How to build a training ground for rebels: #StopLumadKillings

How can you build a training ground for rebels so that the strife in Mindanao will continue and the rest of the Filipinos will be convinced that military presence is necessary in the area?

Simple. Just follow this simple solution devised by the Philippine military.

  1. Occupy their communities. After all, what do they know? They are just illiterate, ignorant Lumad. Indigenous people with a different language and culture of their own, alien to yours and to the civilized world. If operatives have informed you a rebel sighting near a Lumad community, immediately presume that these rebel scums are just manipulating their little minds and you must put an end to this. By occupying their communities and imposing military rule, you are preventing them from being influenced by rebel scums. After all, what do these poor indigenous people know?
  2. Shut down their schools. Knowledge and education is a powerful thing. Education opens their eyes and makes them aware of the situation, their ancestral land, their rights as a citizen of this nation and their inherent human rights. It is in your best interest that they go on without knowing anything. Those rebel scums and communists are enough. If they are uneducated, they will bow and submit without question. If they uneducated, they are powerless.
  3. Incite fear through summary executions of their tribal leaders and educators. This is how you make it known to them that you mean business. By killing their own kind and their leaders without due process of law, you are making it clear that their lives don’t mean anything, that they remain an insignificant sector of the society in an island that has always been riddled with strife, violence and exploitation. After all, they are nothing but pawns and supporters to those rebel scums. Better silence them off before they become a threat to society.
  4. Displace them. Let them live like homeless nomads they are. They will only get in the way in your mission to eradicate all the rebel scums. Who cares if their properties and their means of livelihood are destroyed? Who cares if their children cannot go to school? Make them feel that that their lives aren’t worth anything.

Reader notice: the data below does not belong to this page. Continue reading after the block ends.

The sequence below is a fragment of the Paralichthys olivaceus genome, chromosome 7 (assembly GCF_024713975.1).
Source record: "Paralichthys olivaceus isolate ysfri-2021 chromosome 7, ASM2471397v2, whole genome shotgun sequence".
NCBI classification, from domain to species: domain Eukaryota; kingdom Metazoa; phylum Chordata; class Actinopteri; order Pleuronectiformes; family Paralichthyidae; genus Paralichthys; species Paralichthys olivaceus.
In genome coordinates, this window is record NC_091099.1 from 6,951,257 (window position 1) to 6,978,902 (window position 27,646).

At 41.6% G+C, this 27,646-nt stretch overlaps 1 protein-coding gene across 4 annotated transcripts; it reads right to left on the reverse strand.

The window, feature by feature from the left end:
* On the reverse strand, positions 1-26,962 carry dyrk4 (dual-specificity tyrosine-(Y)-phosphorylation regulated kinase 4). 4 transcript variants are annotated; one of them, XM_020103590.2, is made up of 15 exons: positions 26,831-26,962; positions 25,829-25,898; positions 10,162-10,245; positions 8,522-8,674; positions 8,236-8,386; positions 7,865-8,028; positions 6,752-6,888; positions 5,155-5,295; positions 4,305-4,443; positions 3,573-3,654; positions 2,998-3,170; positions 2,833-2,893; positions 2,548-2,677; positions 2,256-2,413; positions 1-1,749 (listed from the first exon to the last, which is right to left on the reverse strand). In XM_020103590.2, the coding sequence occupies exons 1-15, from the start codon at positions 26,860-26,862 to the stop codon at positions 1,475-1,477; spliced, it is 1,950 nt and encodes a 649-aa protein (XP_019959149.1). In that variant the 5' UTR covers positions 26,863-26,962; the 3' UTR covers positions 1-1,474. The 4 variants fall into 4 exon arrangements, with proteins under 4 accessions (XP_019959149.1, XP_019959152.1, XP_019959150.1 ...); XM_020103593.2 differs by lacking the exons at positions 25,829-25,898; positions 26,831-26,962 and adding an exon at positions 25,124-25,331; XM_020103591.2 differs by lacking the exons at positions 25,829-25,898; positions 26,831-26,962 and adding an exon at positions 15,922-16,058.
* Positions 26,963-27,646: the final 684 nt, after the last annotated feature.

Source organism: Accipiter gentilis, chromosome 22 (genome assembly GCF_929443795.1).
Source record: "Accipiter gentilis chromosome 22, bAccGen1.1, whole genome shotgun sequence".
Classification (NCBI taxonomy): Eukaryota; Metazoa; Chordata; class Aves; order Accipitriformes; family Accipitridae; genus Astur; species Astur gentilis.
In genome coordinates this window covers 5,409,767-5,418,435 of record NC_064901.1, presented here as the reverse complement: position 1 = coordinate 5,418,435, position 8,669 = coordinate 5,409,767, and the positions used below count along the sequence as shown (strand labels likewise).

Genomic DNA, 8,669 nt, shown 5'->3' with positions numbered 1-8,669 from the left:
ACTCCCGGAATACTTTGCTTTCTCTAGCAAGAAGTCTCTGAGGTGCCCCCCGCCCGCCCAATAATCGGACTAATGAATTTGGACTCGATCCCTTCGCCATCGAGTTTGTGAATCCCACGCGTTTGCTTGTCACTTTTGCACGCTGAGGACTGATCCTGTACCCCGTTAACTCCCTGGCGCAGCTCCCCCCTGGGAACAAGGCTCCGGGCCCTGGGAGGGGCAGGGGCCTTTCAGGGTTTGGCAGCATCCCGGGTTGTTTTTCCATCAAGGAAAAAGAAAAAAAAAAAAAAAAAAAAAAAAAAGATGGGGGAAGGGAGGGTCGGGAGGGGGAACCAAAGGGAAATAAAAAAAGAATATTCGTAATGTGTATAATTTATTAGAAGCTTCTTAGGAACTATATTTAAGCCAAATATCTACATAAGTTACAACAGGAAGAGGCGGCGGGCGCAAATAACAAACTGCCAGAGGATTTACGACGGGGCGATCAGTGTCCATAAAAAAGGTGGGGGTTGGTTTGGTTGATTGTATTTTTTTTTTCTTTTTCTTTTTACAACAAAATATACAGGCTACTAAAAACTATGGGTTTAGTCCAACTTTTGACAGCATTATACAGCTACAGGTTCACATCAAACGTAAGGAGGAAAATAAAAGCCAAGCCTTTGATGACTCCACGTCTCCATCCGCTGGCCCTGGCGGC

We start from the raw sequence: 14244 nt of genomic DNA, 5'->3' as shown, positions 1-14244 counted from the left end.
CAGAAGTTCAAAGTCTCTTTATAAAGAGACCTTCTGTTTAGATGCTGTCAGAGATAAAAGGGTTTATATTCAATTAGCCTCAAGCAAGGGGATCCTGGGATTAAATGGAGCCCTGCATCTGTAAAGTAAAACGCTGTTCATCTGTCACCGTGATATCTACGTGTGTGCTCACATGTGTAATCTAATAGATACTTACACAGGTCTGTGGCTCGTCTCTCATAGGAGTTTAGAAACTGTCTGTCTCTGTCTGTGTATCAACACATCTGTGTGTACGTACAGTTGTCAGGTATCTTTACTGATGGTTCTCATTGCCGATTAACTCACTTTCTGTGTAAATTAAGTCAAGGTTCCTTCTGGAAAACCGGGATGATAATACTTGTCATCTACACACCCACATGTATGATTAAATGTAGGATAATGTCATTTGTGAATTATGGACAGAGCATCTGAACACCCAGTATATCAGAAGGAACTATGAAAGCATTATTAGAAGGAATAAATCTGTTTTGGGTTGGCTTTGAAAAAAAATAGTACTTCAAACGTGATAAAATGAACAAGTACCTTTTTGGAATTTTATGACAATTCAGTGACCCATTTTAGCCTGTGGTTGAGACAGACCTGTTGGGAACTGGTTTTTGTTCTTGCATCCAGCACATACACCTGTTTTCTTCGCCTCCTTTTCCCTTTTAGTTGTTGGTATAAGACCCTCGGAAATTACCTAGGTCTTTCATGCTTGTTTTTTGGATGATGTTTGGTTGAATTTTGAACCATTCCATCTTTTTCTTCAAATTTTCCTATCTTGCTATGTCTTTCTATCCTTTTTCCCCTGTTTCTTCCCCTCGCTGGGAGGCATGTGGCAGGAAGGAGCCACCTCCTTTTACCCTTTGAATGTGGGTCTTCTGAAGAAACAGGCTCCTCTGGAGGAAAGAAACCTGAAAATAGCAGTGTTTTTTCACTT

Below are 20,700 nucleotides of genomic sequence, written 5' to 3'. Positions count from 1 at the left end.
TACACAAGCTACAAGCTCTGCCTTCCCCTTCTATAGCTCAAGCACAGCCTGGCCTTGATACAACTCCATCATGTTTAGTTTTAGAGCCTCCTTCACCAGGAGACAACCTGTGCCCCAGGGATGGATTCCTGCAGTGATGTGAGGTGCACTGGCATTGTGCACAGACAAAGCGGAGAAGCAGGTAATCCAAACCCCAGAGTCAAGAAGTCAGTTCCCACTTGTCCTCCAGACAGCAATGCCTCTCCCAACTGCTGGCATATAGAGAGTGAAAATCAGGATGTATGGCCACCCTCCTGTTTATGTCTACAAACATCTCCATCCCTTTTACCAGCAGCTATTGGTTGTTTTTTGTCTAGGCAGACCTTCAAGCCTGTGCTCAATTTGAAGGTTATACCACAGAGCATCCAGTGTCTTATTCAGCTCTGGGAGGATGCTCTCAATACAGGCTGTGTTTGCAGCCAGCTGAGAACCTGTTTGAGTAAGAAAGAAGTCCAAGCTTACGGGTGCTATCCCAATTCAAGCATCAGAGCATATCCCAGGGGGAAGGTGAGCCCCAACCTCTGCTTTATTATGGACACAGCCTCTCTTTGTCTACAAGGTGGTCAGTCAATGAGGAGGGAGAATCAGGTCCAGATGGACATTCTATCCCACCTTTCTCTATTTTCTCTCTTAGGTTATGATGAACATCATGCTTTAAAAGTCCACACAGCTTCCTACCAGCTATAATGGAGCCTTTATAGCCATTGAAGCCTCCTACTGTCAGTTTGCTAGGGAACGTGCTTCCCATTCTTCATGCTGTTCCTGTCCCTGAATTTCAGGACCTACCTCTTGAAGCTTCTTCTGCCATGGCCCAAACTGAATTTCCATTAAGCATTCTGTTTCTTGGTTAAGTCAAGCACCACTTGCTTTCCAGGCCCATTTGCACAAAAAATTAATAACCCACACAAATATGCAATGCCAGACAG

5. Watch the world forget. The media will later feature their stories and condemn the killings anyway, especially with the advent of social media, news will spread everywhere, to Luzon, to the Visayas and to the world. But the spotlight will not focus on them forever.  People will forget as easily as they know. Let their stories be buried under the piles of showbiz news, variety shows, election campaigns and the mere trivialities in the life of an average Filipino. They will soon forget and move on with their lives. After all, what can the Filipino people do? What can the whole world do?

Those rebel scums don’t have to do anything to incite people to join to their cause. With just these transgressions, you are now effectively turning them into the enemies you want them to be. The Lumad boy whose father and relatives were killed before his eyes will be the young man who will stalk you in the belly of the jungle of Caraga, eyes leveled on the gun pointing at the camouflaged uniform that is supposed to be a symbol of safety and security for the citizens of this country.

Under the shadow of the forests of war-torn Mindanao, let the dance of violence and death continue.

BACKGROUND: Last September 2015, uniformed men occupied and shut down ALCADEV, or Alternative Learning Center for Agricultural and Livelihood Development built by an international NGO for the indigent Lumad youth in Surigao, Mindanao. They soon executed tribal chairman Dionel Campos and his cousin, Bello Sinzon, around dawn. The executions are witnessed by the teachers and students of ALCADEV. 

The school’s executive director, Emerito Samarca (Tatay Emok for the students) was found dead in his room, his throat slit open, his hands and feet bounded with rope. 

The ongoing military presence and the string of murders by unknown gunmen forced some 300 Manobos to leave their villages for fear of their lives. Among the incidents are the brutal massacre of five Manobo clansmen in Bukidnon, including a blind 72-year-old man and his grandson, a 14-year-old boy. 

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